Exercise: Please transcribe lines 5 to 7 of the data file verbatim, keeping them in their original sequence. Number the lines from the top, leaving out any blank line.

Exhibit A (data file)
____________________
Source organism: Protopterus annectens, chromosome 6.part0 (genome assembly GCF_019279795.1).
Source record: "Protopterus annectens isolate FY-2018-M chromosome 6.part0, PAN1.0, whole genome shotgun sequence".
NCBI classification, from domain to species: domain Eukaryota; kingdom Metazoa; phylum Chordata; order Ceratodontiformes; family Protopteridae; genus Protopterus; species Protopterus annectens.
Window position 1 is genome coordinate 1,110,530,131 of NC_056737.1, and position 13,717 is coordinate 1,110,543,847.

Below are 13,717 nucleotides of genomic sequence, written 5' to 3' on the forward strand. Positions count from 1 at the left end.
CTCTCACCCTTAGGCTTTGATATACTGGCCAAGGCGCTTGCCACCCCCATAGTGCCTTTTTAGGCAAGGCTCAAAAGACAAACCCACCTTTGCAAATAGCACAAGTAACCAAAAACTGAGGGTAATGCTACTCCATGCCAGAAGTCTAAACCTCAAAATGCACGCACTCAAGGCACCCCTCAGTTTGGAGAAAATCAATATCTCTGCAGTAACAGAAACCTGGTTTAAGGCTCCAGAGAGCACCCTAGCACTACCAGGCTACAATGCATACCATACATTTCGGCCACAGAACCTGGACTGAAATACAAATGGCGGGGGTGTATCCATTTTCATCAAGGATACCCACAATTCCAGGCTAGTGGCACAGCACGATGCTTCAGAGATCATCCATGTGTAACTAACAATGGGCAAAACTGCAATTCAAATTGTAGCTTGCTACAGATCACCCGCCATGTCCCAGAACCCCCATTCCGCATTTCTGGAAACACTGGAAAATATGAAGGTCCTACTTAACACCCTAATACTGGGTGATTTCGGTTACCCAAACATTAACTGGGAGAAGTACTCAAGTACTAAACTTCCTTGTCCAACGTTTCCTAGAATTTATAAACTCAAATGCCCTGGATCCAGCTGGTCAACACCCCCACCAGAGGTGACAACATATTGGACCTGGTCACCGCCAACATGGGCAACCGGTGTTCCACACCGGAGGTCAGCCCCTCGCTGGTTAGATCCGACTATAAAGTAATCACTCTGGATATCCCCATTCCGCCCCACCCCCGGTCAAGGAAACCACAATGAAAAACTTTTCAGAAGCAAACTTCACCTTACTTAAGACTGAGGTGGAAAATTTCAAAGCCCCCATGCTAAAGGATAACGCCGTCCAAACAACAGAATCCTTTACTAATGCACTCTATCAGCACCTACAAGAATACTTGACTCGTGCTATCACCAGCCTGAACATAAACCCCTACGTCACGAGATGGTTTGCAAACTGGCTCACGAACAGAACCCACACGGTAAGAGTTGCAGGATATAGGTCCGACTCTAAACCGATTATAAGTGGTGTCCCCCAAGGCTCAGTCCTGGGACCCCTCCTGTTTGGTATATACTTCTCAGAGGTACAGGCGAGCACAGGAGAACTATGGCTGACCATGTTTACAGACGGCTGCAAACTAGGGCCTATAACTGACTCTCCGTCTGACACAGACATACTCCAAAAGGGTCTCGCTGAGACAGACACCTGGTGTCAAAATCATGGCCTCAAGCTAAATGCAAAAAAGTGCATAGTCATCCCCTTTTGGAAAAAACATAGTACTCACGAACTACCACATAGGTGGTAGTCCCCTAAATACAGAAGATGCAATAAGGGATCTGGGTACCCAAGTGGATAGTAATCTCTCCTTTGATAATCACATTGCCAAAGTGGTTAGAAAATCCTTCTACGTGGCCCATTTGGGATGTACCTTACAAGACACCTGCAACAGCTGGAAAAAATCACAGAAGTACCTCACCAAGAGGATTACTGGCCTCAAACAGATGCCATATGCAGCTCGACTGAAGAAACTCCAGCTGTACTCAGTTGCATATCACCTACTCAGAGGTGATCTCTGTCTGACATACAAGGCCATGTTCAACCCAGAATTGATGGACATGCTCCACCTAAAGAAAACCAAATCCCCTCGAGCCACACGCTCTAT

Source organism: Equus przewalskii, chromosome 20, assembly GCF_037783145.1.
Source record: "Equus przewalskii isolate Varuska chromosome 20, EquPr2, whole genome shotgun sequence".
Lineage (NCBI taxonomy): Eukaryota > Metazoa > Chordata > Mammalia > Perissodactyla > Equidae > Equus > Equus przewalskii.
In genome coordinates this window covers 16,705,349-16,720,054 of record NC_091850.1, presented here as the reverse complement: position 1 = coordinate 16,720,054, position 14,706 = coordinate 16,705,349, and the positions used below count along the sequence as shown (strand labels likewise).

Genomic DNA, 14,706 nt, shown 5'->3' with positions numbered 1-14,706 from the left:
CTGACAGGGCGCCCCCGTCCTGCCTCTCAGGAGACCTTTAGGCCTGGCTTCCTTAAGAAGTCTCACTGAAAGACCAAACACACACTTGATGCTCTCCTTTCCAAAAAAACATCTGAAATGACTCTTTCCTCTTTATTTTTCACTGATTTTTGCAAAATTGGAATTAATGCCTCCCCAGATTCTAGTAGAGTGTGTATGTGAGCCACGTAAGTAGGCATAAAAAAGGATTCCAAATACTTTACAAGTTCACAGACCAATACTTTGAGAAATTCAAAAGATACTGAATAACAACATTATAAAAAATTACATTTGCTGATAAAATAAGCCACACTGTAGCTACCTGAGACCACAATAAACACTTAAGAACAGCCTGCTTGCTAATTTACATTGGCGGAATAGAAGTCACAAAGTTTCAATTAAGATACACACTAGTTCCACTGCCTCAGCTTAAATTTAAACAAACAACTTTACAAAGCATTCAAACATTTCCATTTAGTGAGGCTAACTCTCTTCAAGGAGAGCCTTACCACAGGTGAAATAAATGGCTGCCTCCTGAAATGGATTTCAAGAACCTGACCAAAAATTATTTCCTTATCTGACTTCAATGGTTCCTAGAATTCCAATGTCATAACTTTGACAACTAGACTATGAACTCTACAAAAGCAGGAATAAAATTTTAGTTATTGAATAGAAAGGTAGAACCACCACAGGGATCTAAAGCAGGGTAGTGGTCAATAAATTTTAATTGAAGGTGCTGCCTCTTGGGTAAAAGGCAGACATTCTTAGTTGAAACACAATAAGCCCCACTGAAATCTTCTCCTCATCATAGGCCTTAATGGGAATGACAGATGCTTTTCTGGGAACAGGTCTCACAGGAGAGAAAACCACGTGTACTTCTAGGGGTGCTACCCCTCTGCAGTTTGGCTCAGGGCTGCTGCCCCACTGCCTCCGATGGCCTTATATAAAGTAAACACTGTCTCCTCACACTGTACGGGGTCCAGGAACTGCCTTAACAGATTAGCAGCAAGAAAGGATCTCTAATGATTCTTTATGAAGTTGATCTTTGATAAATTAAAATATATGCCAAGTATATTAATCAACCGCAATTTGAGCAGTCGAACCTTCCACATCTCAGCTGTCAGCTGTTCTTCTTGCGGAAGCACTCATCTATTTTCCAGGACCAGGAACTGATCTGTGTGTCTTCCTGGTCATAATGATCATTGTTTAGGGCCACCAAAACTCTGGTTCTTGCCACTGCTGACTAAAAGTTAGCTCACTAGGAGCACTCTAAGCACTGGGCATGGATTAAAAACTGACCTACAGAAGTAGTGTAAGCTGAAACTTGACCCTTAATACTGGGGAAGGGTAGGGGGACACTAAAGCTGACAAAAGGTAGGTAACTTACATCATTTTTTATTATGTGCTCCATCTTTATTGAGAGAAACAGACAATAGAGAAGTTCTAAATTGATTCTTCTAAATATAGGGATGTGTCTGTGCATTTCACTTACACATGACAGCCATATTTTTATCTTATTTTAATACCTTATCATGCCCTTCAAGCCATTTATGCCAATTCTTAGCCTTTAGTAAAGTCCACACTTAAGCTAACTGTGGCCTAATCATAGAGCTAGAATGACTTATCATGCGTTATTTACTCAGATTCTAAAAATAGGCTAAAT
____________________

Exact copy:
Below are 13,717 nucleotides of genomic sequence, written 5' to 3' on the forward strand. Positions count from 1 at the left end.
CTCTCACCCTTAGGCTTTGATATACTGGCCAAGGCGCTTGCCACCCCCATAGTGCCTTTTTAGGCAAGGCTCAAAAGACAAACCCACCTTTGCAAATAGCACAAGTAACCAAAAACTGAGGGTAATGCTACTCCATGCCAGAAGTCTAAACCTCAAAATGCACGCACTCAAGGCACCCCTCAGTTTGGAGAAAATCAATATCTCTGCAGTAACAGAAACCTGGTTTAAGGCTCCAGAGAGCACCCTAGCACTACCAGGCTACAATGCATACCATACATTTCGGCCACAGAACCTGGACTGAAATACAAATGGCGGGGGTGTATCCATTTTCATCAAGGATACCCACAATTCCAGGCTAGTGGCACAGCACGATGCTTCAGAGATCATCCATGTGTAACTAACAATGGGCAAAACTGCAATTCAAATTGTAGCTTGCTACAGATCACCCGCCATGTCCCAGAACCCCCATTCCGCATTTCTGGAAACACTGGAAAATATGAAGGTCCTACTTAACACCCTAATACTGGGTGATTTCGGTTACCCAAACATTAACTGGGAGAAGTACTCAAGTACTAAACTTCCTTGTCCAACGTTTCCTAGAATTTATAAACTCAAATGCCCTGGATCCAGCTGGTCAACACCCCCACCAGAGGTGACAACATATTGGACCTGGTCACCGCCAACATGGGCAACCGGTGTTCCACACCGGAGGTCAGCCCCTCGCTGGTTAGATCCGACTATAAAGTAATCACTCTGGATATCCCCATTCCGCCCCACCCCCGGTCAAGGAAACCACAATGAAAAACTTTTCAGAAGCAAACTTCACCTTACTTAAGACTGAGGTGGAAAATTTCAAAGCCCCCATGCTAAAGGATAACGCCGTCCAAACAACAGAATCCTTTACTAATGCACTCTATCAGCACCTACAAGAATACTTGACTCGTGCTATCACCAGCCTGAACATAAACCCCTACGTCACGAGATGGTTTGCAAACTGGCTCACGAACAGAACCCACACGGTAAGAGTTGCAGGATATAGGTCCGACTCTAAACCGATTATAAGTGGTGTCCCCCAAGGCTCAGTCCTGGGACCCCTCCTGTTTGGTATATACTTCTCAGAGGTACAGGCGAGCACAGGAGAACTATGGCTGACCATGTTTACAGACGGCTGCAAACTAGGGCCTATAACTGACTCTCCGTCTGACACAGACATACTCCAAAAGGGTCTCGCTGAGACAGACACCTGGTGTCAAAATCATGGCCTCAAGCTAAATGCAAAAAAGTGCATAGTCATCCCCTTTTGGAAAAAACATAGTACTCACGAACTACCACATAGGTGGTAGTCCCCTAAATACAGAAGATGCAATAAGGGATCTGGGTACCCAAGTGGATAGTAATCTCTCCTTTGATAATCACATTGCCAAAGTGGTTAGAAAATCCTTCTACGTGGCCCATTTGGGATGTACCTTACAAGACACCTGCAACAGCTGGAAAAAATCACAGAAGTACCTCACCAAGAGGATTACTGGCCTCAAACAGATGCCATATGCAGCTCGACTGAAGAAACTCCAGCTGTACTCAGTTGCATATCACCTACTCAGAGGTGATCTCTGTCTGACATACAAGGCCATGTTCAACCCAGAATTGATGGACATGCTCCACCTAAAGAAAACCAAATCCCCTCGAGCCACACGCTCTAT

Source organism: Equus przewalskii, chromosome 20, assembly GCF_037783145.1.